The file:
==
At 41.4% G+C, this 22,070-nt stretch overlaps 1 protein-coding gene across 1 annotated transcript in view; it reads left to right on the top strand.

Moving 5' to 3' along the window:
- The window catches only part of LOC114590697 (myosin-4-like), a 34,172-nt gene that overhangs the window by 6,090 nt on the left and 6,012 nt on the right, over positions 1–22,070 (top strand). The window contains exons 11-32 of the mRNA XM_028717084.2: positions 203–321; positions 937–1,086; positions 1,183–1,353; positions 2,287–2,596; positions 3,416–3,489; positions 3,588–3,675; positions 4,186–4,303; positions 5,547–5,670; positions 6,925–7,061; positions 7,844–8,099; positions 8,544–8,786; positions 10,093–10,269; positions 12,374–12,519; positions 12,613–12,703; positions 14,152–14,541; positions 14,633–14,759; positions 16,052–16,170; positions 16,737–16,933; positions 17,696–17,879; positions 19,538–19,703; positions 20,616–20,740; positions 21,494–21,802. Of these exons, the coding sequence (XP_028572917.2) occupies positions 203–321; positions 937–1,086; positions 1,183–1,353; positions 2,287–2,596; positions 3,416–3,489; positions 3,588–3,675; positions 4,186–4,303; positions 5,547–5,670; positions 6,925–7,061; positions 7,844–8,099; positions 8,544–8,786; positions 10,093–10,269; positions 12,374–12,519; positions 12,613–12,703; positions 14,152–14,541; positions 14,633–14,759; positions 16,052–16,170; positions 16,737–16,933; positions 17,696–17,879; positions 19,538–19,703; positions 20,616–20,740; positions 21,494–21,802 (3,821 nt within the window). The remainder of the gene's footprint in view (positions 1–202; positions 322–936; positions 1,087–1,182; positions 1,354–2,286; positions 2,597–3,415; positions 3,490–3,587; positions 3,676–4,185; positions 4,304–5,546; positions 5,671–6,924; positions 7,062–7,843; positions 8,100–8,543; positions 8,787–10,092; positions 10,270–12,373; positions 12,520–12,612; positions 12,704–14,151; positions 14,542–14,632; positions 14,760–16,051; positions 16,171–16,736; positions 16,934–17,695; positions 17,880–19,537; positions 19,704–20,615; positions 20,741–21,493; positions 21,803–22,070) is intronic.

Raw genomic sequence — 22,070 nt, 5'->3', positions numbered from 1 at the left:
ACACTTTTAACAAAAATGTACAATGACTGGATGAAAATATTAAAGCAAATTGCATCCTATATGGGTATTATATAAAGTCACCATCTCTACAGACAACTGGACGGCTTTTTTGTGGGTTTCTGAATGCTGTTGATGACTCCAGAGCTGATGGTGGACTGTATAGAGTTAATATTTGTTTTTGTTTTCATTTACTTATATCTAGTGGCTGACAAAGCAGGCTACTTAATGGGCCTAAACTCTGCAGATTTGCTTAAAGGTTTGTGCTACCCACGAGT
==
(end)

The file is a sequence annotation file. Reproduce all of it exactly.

At 41.4% G+C, this 22,070-nt stretch overlaps 1 protein-coding gene across 1 annotated transcript in view; it reads left to right on the top strand.

Moving 5' to 3' along the window:
- The window catches only part of LOC114590697 (myosin-4-like), a 34,172-nt gene that overhangs the window by 6,090 nt on the left and 6,012 nt on the right, over positions 1–22,070 (top strand). The window contains exons 11-32 of the mRNA XM_028717084.2: positions 203–321; positions 937–1,086; positions 1,183–1,353; positions 2,287–2,596; positions 3,416–3,489; positions 3,588–3,675; positions 4,186–4,303; positions 5,547–5,670; positions 6,925–7,061; positions 7,844–8,099; positions 8,544–8,786; positions 10,093–10,269; positions 12,374–12,519; positions 12,613–12,703; positions 14,152–14,541; positions 14,633–14,759; positions 16,052–16,170; positions 16,737–16,933; positions 17,696–17,879; positions 19,538–19,703; positions 20,616–20,740; positions 21,494–21,802. Of these exons, the coding sequence (XP_028572917.2) occupies positions 203–321; positions 937–1,086; positions 1,183–1,353; positions 2,287–2,596; positions 3,416–3,489; positions 3,588–3,675; positions 4,186–4,303; positions 5,547–5,670; positions 6,925–7,061; positions 7,844–8,099; positions 8,544–8,786; positions 10,093–10,269; positions 12,374–12,519; positions 12,613–12,703; positions 14,152–14,541; positions 14,633–14,759; positions 16,052–16,170; positions 16,737–16,933; positions 17,696–17,879; positions 19,538–19,703; positions 20,616–20,740; positions 21,494–21,802 (3,821 nt within the window). The remainder of the gene's footprint in view (positions 1–202; positions 322–936; positions 1,087–1,182; positions 1,354–2,286; positions 2,597–3,415; positions 3,490–3,587; positions 3,676–4,185; positions 4,304–5,546; positions 5,671–6,924; positions 7,062–7,843; positions 8,100–8,543; positions 8,787–10,092; positions 10,270–12,373; positions 12,520–12,612; positions 12,704–14,151; positions 14,542–14,632; positions 14,760–16,051; positions 16,171–16,736; positions 16,934–17,695; positions 17,880–19,537; positions 19,704–20,615; positions 20,741–21,493; positions 21,803–22,070) is intronic.

Raw genomic sequence — 22,070 nt, 5'->3', positions numbered from 1 at the left:
ACACTTTTAACAAAAATGTACAATGACTGGATGAAAATATTAAAGCAAATTGCATCCTATATGGGTATTATATAAAGTCACCATCTCTACAGACAACTGGACGGCTTTTTTGTGGGTTTCTGAATGCTGTTGATGACTCCAGAGCTGATGGTGGACTGTATAGAGTTAATATTTGTTTTTGTTTTCATTTACTTATATCTAGTGGCTGACAAAGCAGGCTACTTAATGGGCCTAAACTCTGCAGATTTGCTTAAAGGTTTGTGCTACCCACGAGT